Today's guest is Dr. Pooja Lagisetty, an assistant professor of internal medicine and a research scientist at the Center for Clinical Management and Research at the Ann Arbor VA. Her research focuses on addressing access barriers and developing multidisciplinary interventions to better treat chronic pain and addiction across general medical settings. Her research has been influential in understanding stigma and disparities for individuals with pain and addiction.

Specifically, her work has highlighted treatment access barriers for individuals with chronic pain, following policies aimed at reducing prescription opioid supply and racial disparities in the receipt of medications for opioid use disorder. Welcome, Dr. Lagisetty.

Dr. Pooja Lagisetty:

Thanks for having me.

Jordan Goebig:

We're so excited to have you today, and we are ready to just jump right into things and get to know you a little bit better. I'm going to kick us off with just hopefully not too tough of a question, but I'd love to learn a little bit more about what point in your career you started to focus on chronic pain and addiction and where did the passion for these topics come from?

Dr. Pooja Lagisetty:

When I think back at where my interest first was sparked, I would probably say it was during residency. I did my residency training in Boston, in Massachusetts, and my outpatient clinic, so I'm a primary care physician, my outpatient clinic was in Charlestown, which is a little neighborhood of Boston of largely working class individuals. This neighborhood had really been struck hard by the prescription opioid epidemic during the time of my training.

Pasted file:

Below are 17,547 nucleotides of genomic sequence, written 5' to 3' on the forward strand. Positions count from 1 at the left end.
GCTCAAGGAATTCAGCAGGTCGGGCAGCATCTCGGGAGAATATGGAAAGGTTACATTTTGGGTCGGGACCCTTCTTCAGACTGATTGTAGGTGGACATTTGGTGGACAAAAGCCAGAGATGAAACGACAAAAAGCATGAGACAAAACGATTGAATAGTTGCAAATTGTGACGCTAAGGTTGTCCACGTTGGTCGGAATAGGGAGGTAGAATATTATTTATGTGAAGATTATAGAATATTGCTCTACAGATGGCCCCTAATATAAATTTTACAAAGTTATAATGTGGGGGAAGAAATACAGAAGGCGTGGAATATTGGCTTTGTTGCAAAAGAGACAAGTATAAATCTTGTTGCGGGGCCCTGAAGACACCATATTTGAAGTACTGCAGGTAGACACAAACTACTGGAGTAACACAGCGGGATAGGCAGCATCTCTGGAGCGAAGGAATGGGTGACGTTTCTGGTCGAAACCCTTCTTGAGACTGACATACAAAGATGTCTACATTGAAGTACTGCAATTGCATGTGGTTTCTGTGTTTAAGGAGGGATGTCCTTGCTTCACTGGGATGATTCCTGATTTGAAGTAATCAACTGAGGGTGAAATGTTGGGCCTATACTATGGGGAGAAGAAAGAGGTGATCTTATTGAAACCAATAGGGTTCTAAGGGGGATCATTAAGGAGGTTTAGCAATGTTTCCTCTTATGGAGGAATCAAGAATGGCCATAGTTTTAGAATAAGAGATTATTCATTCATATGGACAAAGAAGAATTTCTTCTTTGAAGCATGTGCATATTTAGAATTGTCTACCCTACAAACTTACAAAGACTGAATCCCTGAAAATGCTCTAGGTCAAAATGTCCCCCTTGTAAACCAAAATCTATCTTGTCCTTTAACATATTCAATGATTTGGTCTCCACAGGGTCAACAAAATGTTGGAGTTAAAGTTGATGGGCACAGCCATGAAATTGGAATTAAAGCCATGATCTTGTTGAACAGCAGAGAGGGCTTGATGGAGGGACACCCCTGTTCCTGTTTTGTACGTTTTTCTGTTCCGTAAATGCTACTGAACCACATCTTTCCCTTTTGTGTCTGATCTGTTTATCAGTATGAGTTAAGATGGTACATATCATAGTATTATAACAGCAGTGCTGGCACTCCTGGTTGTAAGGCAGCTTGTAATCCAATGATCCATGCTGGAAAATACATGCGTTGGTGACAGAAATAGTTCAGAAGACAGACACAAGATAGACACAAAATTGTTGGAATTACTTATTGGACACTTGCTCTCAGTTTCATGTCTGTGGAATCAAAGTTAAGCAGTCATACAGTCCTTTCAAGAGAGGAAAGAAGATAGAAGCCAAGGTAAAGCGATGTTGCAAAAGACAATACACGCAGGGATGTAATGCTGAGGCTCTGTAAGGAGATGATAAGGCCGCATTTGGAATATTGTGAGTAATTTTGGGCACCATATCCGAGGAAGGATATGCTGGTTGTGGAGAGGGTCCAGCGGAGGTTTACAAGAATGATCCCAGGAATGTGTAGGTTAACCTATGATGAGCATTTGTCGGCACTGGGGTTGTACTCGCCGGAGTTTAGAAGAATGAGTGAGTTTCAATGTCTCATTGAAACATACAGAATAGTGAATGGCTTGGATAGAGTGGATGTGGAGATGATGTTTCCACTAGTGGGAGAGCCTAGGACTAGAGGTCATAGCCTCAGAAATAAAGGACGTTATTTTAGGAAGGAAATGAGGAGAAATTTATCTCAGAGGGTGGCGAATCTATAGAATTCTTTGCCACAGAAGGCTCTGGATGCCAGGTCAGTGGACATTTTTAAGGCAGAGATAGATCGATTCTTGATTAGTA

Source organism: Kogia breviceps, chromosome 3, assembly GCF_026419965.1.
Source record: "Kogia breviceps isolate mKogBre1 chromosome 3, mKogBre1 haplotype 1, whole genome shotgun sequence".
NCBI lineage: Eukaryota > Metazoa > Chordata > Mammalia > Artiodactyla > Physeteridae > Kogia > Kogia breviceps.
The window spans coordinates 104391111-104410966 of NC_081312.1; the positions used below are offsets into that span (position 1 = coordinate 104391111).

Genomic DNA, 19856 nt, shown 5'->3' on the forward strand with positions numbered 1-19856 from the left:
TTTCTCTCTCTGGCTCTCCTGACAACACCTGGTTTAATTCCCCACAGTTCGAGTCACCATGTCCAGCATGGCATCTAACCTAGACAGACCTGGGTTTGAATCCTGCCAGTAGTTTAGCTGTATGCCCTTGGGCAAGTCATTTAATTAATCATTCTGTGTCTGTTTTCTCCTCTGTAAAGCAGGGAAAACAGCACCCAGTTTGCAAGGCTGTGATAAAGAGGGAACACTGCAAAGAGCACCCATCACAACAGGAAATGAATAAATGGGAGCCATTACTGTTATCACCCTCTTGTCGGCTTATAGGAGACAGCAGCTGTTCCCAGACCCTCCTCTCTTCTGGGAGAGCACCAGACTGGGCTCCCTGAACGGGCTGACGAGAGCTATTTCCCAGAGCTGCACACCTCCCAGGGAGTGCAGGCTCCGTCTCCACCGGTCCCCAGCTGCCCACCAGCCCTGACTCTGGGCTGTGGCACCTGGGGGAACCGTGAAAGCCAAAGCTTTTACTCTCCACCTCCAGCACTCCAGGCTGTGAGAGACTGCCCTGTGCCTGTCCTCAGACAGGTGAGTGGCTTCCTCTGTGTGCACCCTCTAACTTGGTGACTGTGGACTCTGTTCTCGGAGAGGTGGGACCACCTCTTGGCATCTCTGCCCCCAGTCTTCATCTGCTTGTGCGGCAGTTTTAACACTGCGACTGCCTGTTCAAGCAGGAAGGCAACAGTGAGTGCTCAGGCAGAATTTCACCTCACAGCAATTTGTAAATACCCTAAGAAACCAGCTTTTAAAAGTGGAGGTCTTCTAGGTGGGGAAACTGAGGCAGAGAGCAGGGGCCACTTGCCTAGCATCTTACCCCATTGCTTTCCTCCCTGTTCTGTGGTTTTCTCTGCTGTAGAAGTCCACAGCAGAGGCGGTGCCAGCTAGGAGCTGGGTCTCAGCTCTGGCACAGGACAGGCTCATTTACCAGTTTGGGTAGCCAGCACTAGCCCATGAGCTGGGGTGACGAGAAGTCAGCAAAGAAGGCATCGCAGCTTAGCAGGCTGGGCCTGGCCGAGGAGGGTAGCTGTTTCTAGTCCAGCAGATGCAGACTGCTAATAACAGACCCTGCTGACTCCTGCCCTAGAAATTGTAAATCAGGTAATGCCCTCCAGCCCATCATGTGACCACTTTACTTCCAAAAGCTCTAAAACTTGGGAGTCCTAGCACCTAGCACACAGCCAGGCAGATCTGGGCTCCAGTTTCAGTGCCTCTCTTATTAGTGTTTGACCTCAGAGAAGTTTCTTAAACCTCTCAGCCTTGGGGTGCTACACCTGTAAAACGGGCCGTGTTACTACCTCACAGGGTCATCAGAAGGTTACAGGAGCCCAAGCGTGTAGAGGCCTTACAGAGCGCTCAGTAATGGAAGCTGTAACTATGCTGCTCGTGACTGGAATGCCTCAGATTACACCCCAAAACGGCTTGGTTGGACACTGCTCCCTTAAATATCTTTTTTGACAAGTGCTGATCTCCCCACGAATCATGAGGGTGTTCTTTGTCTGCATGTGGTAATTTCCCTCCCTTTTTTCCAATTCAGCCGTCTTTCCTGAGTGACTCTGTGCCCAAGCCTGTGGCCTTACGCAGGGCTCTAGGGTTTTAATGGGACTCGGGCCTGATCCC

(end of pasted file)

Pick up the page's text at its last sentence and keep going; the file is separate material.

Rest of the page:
I was really fortunate to have preceptors who were, I guess, ahead of the game and already providing medications for opioid use disorder in general medical settings and started to train me on treating patients with addiction in general medical settings. I think at that point I became interested and didn't realize that it would become my life path from a work perspective quite yet, but I give those preceptors credit for inspiring me.

Jordan Goebig:

Really interesting. Thank you for sharing that.

Kelly Malcom:

How has the opioid epidemic changed how you and your colleagues practice medicine? It might even be helpful to define when the opioid epidemic began, if there is such a definition, and what effects it's had on practice.

Dr. Pooja Lagisetty:

I will say people have used opioids for centuries. When we think about the opioid epidemic in America, I think a lot of people really start to think about it beginning closer to the early 2000s when we started to see the rise in prescription opioid related overdoses. Not to say that there wasn't a lot of non-prescribed opioid use happening in the '70s and the '80s and even before the '70s, but that's when the opioid epidemic really, one, reached national attention, and two, it really started to affect our healthcare system.

Because as you can imagine, before the 2000s and before the prescription opioid epidemic in general, a lot of the opioids that people were using were non-prescribed. They were illicit market opioids. It wasn't necessarily something that you as a doctor had to deal with or the healthcare system felt like was a medical condition that they had to deal with. I would say since the 2000s, there's been this growing realization that addiction is something that is something to be treated in the healthcare system.

Kelly Malcom: